The Pretty One tells the timeless story of a young woman finding out who she truly is brilliantly disguised in a unique story: a girl, Laurel, takes over her identical twin sister’s life after she dies and is misidentified.

Laurel and Audrey, both played by the charming Zoe Kazan (Ruby Sparks), are identical twin sisters who went their separate ways after their mother died. Laurel, the shyer of the two, stayed home and became their father’s caretaker. Despite the fact that he has a girlfriend, Laurel is the one who makes him breakfast, cleans the house and she even works with him making forgeries, or “copies,” of famous paintings. Meanwhile her twin, Audrey, has left their small town for a glamorous life in the city, resulting in a strained relationship with their father. When Audrey returns home to celebrate their birthday, the two sisters get in a tragic car accident, leaving only Laurel alive. Due to a little bout of traumatic amnesia and confusing necklaces, everyone, even herself at first, believes Laurel to be dead and Audrey to have survived, instead of the other way around. After remembering who she really is, Laurel wants to come clean, only to feel completely unloved at her own funeral. Laurel needs to live a new life where she can escape her dead end future and decides that being Audrey would be the perfect solution. So she leaves home, wears her sister’s clothes and struggles to fit herself into a life she didn’t build: friends she didn’t make and doesn’t know, a job she knows nothing about and an apartment she’s never been to.

Kazan is lovely as Laurel/Audrey. Her wide eyes and small movements perfectly convey Laurel’s innocence and naiveté, not to mention her discomfort in any social situation. The film takes place in a kind of fantasy world aesthetic-wise, with bright colors and flashes of modern décor that make the film look like a less hipster, cleaner New Girl. The film is nothing at all like the popular sitcom, though there is a certain amount of quirk factor. The New Girl comparison isn’t completely off base, after all, with the sitcom’s Jake Johnson taking on the role of Basel, Audrey’s odd tenant and Laurel/Audrey’s love interest. Johnson leaves Nick (his character on New Girl) behind in The Pretty One, though his character isn’t all that different; both are described as being a 'man child.' But, with The Pretty One, Johnson shows that he can play the 'man child' in a more realistic way. In a sitcom, the heightened reality and big humor helps a character stand out in a 30-minute episode, but in a movie it can easily become tiresome. As Basel, Johnson abandons the loud speech and over-sized gestures, showing off a subtle side not often seen in New Girl. It doesn't hurt that Basel's relationship with Laurel/Audrey is, certainly, a highlight of the film. With his boyish charm, slightly goofy and handsome, Basel is the guy every girl wishes was her next-door neighbor. The best part is that he has about as much of his life figured out as Laurel/Audrey does, putting them on equal footing. They are both desperate to be other people; they find it easier to be truthful while not themselves. Case in point: Basel and Laurel/Audrey fall in love while pretending to be their picture perfect neighbors, Mr. and Mrs. Brown.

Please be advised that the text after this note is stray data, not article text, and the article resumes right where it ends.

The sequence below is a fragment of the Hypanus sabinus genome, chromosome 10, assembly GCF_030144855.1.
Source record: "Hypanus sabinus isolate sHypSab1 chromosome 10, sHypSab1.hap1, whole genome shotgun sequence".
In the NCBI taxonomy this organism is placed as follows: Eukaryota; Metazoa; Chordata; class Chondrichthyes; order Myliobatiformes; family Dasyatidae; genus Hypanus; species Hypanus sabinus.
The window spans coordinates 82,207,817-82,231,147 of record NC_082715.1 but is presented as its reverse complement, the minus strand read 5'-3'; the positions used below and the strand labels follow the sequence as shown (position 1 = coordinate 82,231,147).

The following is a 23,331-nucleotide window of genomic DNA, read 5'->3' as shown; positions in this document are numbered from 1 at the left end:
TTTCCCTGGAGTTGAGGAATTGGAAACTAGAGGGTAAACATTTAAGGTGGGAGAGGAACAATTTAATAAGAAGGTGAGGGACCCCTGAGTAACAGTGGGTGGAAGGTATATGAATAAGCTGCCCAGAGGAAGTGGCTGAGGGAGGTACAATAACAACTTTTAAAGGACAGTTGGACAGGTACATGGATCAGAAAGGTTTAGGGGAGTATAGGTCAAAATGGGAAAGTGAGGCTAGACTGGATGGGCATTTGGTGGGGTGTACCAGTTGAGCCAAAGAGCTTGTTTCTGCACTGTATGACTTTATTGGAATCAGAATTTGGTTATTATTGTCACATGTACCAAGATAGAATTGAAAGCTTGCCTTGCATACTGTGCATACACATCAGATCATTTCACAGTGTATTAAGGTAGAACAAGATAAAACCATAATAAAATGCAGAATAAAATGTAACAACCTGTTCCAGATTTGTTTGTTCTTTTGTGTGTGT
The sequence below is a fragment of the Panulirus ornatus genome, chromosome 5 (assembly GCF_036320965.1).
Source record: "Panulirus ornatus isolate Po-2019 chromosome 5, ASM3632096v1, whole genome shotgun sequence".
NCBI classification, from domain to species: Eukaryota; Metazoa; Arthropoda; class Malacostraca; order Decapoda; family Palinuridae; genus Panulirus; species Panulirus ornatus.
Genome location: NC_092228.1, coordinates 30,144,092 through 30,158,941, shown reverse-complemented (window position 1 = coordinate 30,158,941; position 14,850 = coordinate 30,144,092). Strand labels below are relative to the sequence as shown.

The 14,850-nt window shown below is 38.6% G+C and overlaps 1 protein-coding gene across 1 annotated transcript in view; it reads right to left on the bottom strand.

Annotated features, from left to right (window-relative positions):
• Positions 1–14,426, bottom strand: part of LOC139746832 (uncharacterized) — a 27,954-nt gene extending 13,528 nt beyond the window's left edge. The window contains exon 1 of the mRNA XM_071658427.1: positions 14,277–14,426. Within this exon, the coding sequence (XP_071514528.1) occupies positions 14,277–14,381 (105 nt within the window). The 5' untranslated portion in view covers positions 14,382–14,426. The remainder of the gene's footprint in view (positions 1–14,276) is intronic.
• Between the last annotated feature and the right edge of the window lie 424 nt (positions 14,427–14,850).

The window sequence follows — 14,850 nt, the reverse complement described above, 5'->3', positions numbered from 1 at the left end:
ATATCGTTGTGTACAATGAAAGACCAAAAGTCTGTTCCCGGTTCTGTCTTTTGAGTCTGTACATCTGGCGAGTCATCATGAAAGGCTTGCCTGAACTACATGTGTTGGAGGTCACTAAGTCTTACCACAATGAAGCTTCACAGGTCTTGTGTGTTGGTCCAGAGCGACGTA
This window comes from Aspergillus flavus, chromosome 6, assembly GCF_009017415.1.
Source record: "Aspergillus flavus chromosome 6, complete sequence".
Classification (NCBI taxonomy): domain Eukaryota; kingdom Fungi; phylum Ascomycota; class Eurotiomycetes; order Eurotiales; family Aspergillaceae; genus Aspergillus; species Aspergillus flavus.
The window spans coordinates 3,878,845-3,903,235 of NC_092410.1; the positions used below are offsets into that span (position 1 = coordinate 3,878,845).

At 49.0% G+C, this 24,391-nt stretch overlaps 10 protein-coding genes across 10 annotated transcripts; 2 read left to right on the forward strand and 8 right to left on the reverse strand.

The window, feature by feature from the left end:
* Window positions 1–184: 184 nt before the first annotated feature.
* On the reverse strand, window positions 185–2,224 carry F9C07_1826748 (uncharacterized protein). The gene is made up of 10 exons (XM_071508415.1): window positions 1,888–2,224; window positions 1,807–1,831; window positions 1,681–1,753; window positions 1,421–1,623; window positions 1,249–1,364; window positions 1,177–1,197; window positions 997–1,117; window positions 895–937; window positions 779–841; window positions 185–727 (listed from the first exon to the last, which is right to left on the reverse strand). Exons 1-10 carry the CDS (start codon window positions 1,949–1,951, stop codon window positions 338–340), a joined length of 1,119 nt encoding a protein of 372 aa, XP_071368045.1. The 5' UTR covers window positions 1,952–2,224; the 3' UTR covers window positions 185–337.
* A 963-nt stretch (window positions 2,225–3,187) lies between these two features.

However conventional The Pretty One might seem, Kazan and writer-director Jenée LaMarque make the coming of age story fresh. Kazan is careful and subtle with her performance which keeps both Laurel and Audrey (and Laurel/Audrey) from ever becoming caricatures or extremes. It would be easy to make Audrey and Laurel polar opposites and have the switching lives plot be comical and larger than life. Kazan somehow manages to play each sister just differently enough to make it clear to the viewer that the two women are fully formed, separate people. And LaMarque writes Laurel and Audrey as the same despite their differences, close even though they aren’t a part of each other’s daily lives.

What is perhaps most impressive about the film is how the identical twins premise isn’t just a quirky inciting incident, the fact that Laurel/Audrey is a twin is crucial to her character development and the development of her identity. Laurel becomes her sister, who she sees as leading a perfect life, and quickly realizes that she doesn't want to be her sister after all. And that dual aspect of the character is never forgotten. Laurel doesn’t take up residence in Audrey’s life, she incorporates it into her own, forming a brand new person.

There is absolutely nothing wrong with The Pretty One. The acting is excellent across the board: John Carroll Lynch is heartbreaking as the twins’ father, and Frances Shaw is particularly memorable as Audrey’s snobby, yet loyal best friend. The plot isn’t as original as it could be, but that’s not so much a fault as an unavoidable consequence to making a coming of age story. The very fact that the story is considered ‘genre’ ensures that it won’t feel 100% unique. What makes The Pretty One stand out from other coming of age films is that it’s also a film about grief, family, sisters with a premise just odd enough to separate it from the pack.

On a personal note, as a twin myself (though not identical), I found the movie to be extremely touching. Twins have a unique bond as siblings because they never existed without each other. Never has one grown, spoken or thought without the other doing the same. The Pretty One perfectly depicts the one-of-a-kind bond that comes from being a twin and the struggle for a twin to create an identity separate from the other.

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